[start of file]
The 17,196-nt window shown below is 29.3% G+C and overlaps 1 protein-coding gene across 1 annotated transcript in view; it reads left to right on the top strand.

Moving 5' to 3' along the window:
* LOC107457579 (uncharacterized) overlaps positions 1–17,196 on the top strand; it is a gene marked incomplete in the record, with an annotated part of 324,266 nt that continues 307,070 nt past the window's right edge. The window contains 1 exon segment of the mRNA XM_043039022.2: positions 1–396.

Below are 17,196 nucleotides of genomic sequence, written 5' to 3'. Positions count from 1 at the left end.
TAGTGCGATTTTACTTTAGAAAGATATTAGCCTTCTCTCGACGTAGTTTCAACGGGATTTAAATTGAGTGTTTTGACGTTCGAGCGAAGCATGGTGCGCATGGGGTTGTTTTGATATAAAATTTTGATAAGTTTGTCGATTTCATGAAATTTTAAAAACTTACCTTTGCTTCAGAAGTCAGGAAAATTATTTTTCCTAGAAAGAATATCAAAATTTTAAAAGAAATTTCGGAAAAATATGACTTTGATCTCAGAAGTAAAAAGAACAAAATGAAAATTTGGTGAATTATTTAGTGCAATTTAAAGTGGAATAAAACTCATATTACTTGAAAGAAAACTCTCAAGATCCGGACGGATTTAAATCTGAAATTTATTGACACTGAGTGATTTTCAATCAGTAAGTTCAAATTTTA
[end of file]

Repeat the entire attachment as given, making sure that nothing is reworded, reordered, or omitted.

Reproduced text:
The 17,196-nt window shown below is 29.3% G+C and overlaps 1 protein-coding gene across 1 annotated transcript in view; it reads left to right on the top strand.

Moving 5' to 3' along the window:
* LOC107457579 (uncharacterized) overlaps positions 1–17,196 on the top strand; it is a gene marked incomplete in the record, with an annotated part of 324,266 nt that continues 307,070 nt past the window's right edge. The window contains 1 exon segment of the mRNA XM_043039022.2: positions 1–396.

Below are 17,196 nucleotides of genomic sequence, written 5' to 3'. Positions count from 1 at the left end.
TAGTGCGATTTTACTTTAGAAAGATATTAGCCTTCTCTCGACGTAGTTTCAACGGGATTTAAATTGAGTGTTTTGACGTTCGAGCGAAGCATGGTGCGCATGGGGTTGTTTTGATATAAAATTTTGATAAGTTTGTCGATTTCATGAAATTTTAAAAACTTACCTTTGCTTCAGAAGTCAGGAAAATTATTTTTCCTAGAAAGAATATCAAAATTTTAAAAGAAATTTCGGAAAAATATGACTTTGATCTCAGAAGTAAAAAGAACAAAATGAAAATTTGGTGAATTATTTAGTGCAATTTAAAGTGGAATAAAACTCATATTACTTGAAAGAAAACTCTCAAGATCCGGACGGATTTAAATCTGAAATTTATTGACACTGAGTGATTTTCAATCAGTAAGTTCAAATTTTA